The child is placed facing the point of the compass which is auspicious for that year, and the sponsor, if the child be a boy, takes the scissors and gives three snips at the hair on the left temple, three on the right, and three in the centre. He then takes the piece of cotton wool and spreads it over the child's head, from the forehead, so as to make it hang down behind his neck, and he places the bit of dried fish or seaweed and the seven straws at the bottom of the piece of cotton wool, attaching them to the wool, and ties them in two loops, like a man's hair, with a piece of paper string; he then makes a woman's knot with two pieces of string. The ceremony of drinking wine is the same as that gone through at the weaning. If the child is a girl, a lady acts as sponsor; the hair-cutting is begun from the right temple instead of from the left. There is no difference in the rest of the ceremony.

On the fifth day of the eleventh month of the child's fourth year he is invested with the hakama, or loose trousers worn by the Samurai. On this occasion again a sponsor is called in. The child receives from the sponsor a dress of ceremony, on which are embroidered storks and tortoises (emblems of longevity—the stork is said to live a thousand years, the tortoise ten thousand), fir-trees (which, being evergreen, and not changing their colour, are emblematic of an unchangingly virtuous heart), and bamboos (emblematic of an upright and straight mind). The child is placed upright on a chequer-board, facing the auspicious point of the compass, and invested with the dress of ceremony. It also receives a sham sword and dirk. The usual ceremony of drinking wine is observed.

NOTE.—In order to understand the following ceremony, it is necessary to recollect that the child at three years of age is allowed to grow its hair in three patches. By degrees the hair is allowed to grow, the crown alone being shaved, and a forelock left. At ten or eleven years of age the boy's head is dressed like a man's, with the exception of this forelock.

The ceremony of cutting off the forelock used in old days to include the ceremony of putting on the noble's cap; but as this has gone out of fashion, there is no need to treat of it.

Any time after the youth has reached the age of fifteen, according to the cleverness and ability which he shows, a lucky day is chosen for this most important ceremony, after which the boy takes his place amongst full-grown men. A person of virtuous character is chosen as sponsor or "cap-father." Although the man's real name (that name which is only known to his intimate relations and friends, not the one by which he usually goes in society) is usually determined before this date, if it be not so, he receives his real name from his sponsor on this day. In old days there used to be a previous ceremony of cutting the hair off the forehead in a straight line, so as to make two angles: up to this time the youth wore long sleeves like a woman, and from that day he wore short sleeves. This was called the "half cutting." The poorer classes have a habit of shortening the sleeves before this period; but that is contrary to all rule, and is an evil custom.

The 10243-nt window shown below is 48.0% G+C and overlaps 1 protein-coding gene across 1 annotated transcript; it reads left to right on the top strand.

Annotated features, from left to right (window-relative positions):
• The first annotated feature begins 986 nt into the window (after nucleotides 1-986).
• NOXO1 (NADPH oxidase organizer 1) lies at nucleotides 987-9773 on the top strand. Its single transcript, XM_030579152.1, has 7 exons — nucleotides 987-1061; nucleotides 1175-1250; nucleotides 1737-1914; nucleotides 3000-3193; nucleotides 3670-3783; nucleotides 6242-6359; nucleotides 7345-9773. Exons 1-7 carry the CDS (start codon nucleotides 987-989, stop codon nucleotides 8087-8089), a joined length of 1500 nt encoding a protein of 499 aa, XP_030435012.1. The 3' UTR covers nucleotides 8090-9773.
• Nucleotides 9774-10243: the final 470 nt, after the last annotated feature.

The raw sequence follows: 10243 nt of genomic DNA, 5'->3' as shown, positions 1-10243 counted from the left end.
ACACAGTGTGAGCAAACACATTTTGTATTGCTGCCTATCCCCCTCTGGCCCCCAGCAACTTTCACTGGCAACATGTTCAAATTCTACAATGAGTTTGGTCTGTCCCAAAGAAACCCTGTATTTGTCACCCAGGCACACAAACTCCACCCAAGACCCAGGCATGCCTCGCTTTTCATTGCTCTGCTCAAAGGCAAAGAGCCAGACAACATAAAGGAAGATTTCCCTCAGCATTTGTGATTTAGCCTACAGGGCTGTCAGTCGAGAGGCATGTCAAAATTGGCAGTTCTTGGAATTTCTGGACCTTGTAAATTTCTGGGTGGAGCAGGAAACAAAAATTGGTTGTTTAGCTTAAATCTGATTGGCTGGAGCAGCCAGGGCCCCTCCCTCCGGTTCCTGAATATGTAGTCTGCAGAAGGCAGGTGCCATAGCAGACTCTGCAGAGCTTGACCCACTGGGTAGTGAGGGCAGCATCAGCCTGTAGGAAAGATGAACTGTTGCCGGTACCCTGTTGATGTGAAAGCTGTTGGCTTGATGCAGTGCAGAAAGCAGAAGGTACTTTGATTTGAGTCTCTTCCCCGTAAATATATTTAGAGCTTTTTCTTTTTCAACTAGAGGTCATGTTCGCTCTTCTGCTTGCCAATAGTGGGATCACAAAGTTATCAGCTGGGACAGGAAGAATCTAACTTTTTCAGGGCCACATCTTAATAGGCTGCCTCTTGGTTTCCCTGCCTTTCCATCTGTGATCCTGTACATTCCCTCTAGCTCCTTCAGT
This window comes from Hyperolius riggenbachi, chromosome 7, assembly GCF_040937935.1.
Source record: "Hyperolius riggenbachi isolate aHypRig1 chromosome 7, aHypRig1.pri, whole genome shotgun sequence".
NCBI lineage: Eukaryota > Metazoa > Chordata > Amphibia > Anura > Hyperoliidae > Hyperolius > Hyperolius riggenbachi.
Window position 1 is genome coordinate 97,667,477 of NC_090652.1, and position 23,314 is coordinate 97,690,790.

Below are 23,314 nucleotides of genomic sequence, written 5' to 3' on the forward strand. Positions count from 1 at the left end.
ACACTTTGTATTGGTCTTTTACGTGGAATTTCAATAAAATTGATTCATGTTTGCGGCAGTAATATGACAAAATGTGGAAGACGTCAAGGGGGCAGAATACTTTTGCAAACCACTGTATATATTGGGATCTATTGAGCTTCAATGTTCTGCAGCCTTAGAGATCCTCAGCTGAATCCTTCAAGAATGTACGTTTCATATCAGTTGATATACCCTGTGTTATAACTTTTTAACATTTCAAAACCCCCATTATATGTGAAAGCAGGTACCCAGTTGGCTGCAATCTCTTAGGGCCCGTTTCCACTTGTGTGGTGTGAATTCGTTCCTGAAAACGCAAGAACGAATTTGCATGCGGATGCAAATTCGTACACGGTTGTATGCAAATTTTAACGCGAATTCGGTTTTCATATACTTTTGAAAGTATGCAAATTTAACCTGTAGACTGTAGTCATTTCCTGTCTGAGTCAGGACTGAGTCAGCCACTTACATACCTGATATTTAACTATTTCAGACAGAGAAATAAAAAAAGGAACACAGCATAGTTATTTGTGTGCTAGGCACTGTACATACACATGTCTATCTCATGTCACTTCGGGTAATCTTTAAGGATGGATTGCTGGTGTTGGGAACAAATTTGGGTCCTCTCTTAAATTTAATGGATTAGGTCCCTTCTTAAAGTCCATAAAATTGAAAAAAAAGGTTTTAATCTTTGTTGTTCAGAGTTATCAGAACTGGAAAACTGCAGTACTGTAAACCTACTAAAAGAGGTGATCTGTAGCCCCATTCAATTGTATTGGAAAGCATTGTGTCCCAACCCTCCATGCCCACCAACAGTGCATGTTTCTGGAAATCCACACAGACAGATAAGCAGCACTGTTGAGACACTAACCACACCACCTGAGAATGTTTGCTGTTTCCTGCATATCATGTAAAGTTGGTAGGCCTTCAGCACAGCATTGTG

A common tray is produced, on which is placed an earthenware wine-cup. The sponsor drinks thrice, and hands the cup to the young man, who, having also drunk thrice, gives back the cup to the sponsor, who again drinks thrice, and then proceeds to tie up the young man's hair.

There are three ways of tying the hair, and there is also a particular fashion of letting the forelock grow long; and when this is the case, the forelock is only clipped. (This is especially the fashion among the nobles of the Mikado's court.) This applies only to persons who wear the court cap, and not to gentlemen of lower grade. Still, these latter persons, if they wish to go through the ceremony in its entirety, may do so without impropriety. Gentlemen of the Samurai or military class cut off the whole of the forelock. The sponsor either ties up the hair of the young man, or else, placing the forelock on a willow board, cuts it off with a knife, or else, amongst persons of very high rank, he only pretends to do so, and goes into another room whilst the real cutting is going on, and then returns to the same room. The sponsor then, without letting the young man see what he is doing, places the lock which has been cut into the pocket of his left sleeve, and, leaving the room, gives it to the young man's guardians, who wrap it in paper and offer it up at the shrine of the family gods. But this is wrong. The locks should be well wrapped up in paper and kept in the house until the man's death, to serve as a reminder of the favours which a man receives from his father and mother in his childhood; when he dies, it should be placed in his coffin and buried with him. The wine-drinking and presents are as before.

In the "Sho-rei Hikki," the book from which the above is translated, there is no notice of the ceremony of naming the child: the following is a translation from a Japanese MS.:—

"On the seventh day after its birth, the child receives its name; the ceremony is called the congratulations of the seventh night. On this day some one of the relations of the family, who holds an exalted position, either from his rank or virtues, selects a name for the child, which name he keeps until the time of the cutting of the forelock, when he takes the name which he is to bear as a man. This second name is called Yeboshina,122 the cap-name, which is compounded of syllables taken from an old name of the family and from the name of the sponsor. If the sponsor afterwards change his name, his name-child must also change his name. For instance, Minamoto no Yoshitsuné, the famous warrior, as a child was called Ushiwakamaru; when he grew up to be a man, he was called Kurô; and his real name was Yoshitsuné."